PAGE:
Prepare a clean, dry, non-porous surface by sprinkling it with the flour appropriate for your choice of dough. Place a disc of dough on top of the flour and sprinkle it with a little more flour. Place your rolling pin in the center of the dough and with firm, even pressure, but not enough force to squish the dough, roll away from you. As you approach the edge of the dough, use a little less pressure so that it doesn’t become too thin on the edges.

Rotate the dough about 45 degrees. Place the rolling pin at the center of the disc, and roll away from yourself once again. Continue to rotate and roll, adding more flour as needed to prevent sticking, until you’ve rolled the dough to approximately 1/8 inch thickness. If the dough starts to split on the edge, you can gently press it back together before continuing to roll it out. The finished sheet of dough should be roughly 11-inches in diameter.

Transfer the sheet of dough into a pie pan, centering it so that you have at least 1 inch of extra dough all the way around the edge of the pan. While transferring, support the dough with your fingers spread out, in order to distribute the weight and prevent breakage. Once the sheet of dough is in the pan, ease it into the corner where the base of the pan meets the sides. In order to do this without stretching or breaking the dough, lift the edge of the dough with one hand to allow it to fall into place, while gently pressing it into the corner. Trim the bottom crust by running a knife all the way around the edge.

Transfer the filling into the bottom crust, making sure to scrape the bowl with a rubber spatula to get all the juicy spiced sugar. Then, use a pastry brush to gently brush water around the rim of the bottom crust.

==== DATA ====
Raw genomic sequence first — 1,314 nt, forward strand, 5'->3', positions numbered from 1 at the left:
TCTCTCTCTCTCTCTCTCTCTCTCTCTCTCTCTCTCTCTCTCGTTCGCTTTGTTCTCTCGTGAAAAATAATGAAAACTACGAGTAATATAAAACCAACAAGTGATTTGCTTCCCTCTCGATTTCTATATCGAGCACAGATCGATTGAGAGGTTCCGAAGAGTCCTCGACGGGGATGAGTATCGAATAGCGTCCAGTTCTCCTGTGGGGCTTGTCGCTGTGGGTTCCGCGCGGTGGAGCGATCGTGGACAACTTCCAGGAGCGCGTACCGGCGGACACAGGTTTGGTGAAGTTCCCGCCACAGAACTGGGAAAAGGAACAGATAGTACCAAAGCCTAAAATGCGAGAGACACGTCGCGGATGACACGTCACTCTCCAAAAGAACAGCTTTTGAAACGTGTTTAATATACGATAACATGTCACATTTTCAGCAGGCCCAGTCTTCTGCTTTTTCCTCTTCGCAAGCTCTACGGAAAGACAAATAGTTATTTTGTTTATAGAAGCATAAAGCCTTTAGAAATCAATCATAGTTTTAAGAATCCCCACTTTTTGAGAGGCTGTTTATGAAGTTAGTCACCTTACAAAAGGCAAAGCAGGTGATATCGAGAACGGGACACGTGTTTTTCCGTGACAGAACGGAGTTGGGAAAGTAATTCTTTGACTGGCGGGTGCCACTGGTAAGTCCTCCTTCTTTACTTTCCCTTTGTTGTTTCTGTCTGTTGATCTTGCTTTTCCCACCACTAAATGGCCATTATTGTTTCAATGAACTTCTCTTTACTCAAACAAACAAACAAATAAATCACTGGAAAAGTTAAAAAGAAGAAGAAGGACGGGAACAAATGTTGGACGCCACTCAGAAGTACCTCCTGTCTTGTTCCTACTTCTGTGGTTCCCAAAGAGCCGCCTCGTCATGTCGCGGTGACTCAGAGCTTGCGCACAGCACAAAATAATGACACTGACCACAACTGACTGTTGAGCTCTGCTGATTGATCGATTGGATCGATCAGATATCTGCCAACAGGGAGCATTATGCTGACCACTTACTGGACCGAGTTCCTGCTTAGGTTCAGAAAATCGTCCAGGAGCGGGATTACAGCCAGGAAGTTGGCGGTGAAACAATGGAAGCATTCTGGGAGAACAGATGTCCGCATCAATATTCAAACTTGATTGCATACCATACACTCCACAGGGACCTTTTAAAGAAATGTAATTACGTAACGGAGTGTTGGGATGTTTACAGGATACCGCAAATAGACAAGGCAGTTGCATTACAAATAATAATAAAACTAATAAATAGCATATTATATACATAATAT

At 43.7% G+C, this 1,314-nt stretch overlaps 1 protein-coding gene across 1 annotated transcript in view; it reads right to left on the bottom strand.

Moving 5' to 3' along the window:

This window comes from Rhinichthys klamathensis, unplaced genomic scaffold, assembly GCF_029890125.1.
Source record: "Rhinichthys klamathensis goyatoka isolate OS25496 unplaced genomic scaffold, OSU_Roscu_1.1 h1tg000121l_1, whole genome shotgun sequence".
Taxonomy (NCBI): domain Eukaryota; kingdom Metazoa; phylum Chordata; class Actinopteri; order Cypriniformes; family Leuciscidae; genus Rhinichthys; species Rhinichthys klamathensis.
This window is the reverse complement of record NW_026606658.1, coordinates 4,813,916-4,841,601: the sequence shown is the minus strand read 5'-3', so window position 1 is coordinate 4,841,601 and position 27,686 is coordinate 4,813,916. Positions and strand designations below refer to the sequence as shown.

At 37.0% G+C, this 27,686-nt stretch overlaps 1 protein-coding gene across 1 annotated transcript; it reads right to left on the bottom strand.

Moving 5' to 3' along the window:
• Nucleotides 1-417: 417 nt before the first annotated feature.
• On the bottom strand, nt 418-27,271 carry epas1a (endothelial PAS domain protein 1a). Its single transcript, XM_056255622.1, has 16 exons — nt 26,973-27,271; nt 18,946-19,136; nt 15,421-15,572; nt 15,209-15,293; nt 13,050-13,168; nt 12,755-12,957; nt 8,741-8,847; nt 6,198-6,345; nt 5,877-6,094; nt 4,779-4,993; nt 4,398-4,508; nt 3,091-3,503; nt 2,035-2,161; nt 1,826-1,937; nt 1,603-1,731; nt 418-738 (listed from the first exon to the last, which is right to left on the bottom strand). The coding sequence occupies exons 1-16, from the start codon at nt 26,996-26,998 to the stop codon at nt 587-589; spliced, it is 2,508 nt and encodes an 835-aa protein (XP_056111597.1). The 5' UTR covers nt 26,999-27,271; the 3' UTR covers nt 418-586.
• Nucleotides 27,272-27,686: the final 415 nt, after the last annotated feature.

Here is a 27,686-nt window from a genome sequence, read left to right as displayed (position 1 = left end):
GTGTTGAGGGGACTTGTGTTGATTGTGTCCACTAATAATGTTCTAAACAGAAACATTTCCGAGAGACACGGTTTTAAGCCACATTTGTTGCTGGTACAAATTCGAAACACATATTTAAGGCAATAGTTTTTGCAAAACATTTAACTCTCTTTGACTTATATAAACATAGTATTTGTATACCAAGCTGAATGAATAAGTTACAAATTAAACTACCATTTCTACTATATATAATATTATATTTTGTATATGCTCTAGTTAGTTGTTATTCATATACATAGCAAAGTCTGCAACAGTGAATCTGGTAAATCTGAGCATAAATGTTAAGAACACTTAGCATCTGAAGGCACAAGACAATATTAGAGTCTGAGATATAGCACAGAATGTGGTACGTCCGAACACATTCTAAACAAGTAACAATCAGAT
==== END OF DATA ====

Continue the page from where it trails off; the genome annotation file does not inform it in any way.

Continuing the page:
Roll a top crust in the same manner as the bottom and place it on top. Trim the top crust so that there is about 1/2 inch of extra dough all the way around the edge. Lift the edge of the bottom crust up and tuck the extra dough underneath it.

Now you’re ready to crimp the crust! Position the thumb and forefinger of your non-dominant hand so that there’s about ½ inch between them, and push them gently into the edge of the crust, right over the rim of the pie dish. Using the forefinger of your dominant hand, push the dough from the inside of the edge into the space between your thumb and forefinger. With your non-dominant hand, move your thumb into the spot that your index finger just occupied and repeat the same motion. Continue all the way around the edge of the pie.

Make the eggwash by beating together 2 tablespoons of sugar and one large egg in a small bowl. Brush the surface of the pie with egg wash, avoiding the crimped edges and taking care not to allow the egg wash to pool up in any recessed areas. Place the pie on a baking sheet to collect any juices that bubble over.

Bake for 20 minutes at 400°F, then reduce the heat and continue to bake for 40 more minutes, or until the filling has been bubbling for at least 10 minutes.
Allow to cool for at least 30 minutes before serving to make slicing and serving easier. The pie will keep for up to 3 days at room temperature.